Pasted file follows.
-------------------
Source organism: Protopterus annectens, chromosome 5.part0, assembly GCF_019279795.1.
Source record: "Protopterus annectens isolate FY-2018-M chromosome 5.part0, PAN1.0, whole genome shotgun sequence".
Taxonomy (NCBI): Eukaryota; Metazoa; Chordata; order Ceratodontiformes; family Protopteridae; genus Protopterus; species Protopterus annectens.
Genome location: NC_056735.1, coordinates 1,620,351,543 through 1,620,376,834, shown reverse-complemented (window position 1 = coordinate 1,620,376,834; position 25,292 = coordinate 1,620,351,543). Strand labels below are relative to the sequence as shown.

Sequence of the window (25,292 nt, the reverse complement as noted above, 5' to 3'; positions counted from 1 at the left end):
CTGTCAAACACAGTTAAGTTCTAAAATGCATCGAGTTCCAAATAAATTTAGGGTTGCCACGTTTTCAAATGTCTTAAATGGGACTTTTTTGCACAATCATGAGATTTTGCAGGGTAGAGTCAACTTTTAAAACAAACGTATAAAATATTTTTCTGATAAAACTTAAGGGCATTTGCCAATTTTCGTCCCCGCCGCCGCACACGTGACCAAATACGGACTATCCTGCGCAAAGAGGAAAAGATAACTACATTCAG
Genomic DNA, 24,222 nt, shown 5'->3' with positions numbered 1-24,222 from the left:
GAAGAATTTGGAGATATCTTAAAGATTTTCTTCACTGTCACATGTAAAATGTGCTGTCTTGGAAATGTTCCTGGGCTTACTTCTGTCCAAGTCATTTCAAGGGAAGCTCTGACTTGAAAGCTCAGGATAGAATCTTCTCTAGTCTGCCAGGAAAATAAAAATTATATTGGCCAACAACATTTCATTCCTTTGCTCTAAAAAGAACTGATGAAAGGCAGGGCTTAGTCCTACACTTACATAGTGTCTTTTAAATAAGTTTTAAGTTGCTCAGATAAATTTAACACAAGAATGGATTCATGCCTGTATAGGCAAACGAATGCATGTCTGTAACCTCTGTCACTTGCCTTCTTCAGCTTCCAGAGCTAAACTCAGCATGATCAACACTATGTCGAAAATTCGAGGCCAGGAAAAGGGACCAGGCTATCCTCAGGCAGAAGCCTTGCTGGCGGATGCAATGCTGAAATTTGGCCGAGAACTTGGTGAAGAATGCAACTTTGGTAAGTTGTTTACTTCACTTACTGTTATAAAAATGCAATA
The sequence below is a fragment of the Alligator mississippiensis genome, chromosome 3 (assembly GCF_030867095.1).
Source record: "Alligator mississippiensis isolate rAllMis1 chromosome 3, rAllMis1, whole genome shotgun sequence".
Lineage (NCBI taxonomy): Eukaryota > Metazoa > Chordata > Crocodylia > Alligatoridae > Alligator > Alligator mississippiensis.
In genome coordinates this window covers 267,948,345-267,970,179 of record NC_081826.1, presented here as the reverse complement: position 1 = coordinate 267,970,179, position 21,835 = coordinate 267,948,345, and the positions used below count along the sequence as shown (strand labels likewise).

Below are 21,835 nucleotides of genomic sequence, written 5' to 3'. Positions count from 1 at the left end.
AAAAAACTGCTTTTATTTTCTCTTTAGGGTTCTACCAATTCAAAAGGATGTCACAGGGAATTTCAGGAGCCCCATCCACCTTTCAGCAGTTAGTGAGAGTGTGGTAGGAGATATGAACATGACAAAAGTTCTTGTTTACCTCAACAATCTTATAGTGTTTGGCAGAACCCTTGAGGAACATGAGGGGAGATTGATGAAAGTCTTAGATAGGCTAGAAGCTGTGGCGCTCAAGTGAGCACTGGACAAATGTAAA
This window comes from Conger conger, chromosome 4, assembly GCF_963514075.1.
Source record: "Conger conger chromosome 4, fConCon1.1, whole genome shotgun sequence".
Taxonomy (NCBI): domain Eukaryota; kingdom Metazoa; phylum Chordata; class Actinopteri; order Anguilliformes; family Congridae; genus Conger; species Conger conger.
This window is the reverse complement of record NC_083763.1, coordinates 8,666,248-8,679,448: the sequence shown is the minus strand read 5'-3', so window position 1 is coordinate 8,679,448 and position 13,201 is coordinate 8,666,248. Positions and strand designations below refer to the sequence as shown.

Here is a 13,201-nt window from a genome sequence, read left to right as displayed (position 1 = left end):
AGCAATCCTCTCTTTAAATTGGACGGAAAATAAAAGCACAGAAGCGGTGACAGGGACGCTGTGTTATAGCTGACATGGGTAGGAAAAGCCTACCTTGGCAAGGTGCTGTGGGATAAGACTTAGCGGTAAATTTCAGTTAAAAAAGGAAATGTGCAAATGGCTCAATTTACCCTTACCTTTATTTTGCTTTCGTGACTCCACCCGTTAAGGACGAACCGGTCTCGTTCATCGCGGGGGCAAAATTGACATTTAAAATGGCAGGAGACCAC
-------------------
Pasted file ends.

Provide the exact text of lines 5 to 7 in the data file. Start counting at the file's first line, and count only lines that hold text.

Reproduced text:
Sequence of the window (25,292 nt, the reverse complement as noted above, 5' to 3'; positions counted from 1 at the left end):
CTGTCAAACACAGTTAAGTTCTAAAATGCATCGAGTTCCAAATAAATTTAGGGTTGCCACGTTTTCAAATGTCTTAAATGGGACTTTTTTGCACAATCATGAGATTTTGCAGGGTAGAGTCAACTTTTAAAACAAACGTATAAAATATTTTTCTGATAAAACTTAAGGGCATTTGCCAATTTTCGTCCCCGCCGCCGCACACGTGACCAAATACGGACTATCCTGCGCAAAGAGGAAAAGATAACTACATTCAG
Genomic DNA, 24,222 nt, shown 5'->3' with positions numbered 1-24,222 from the left: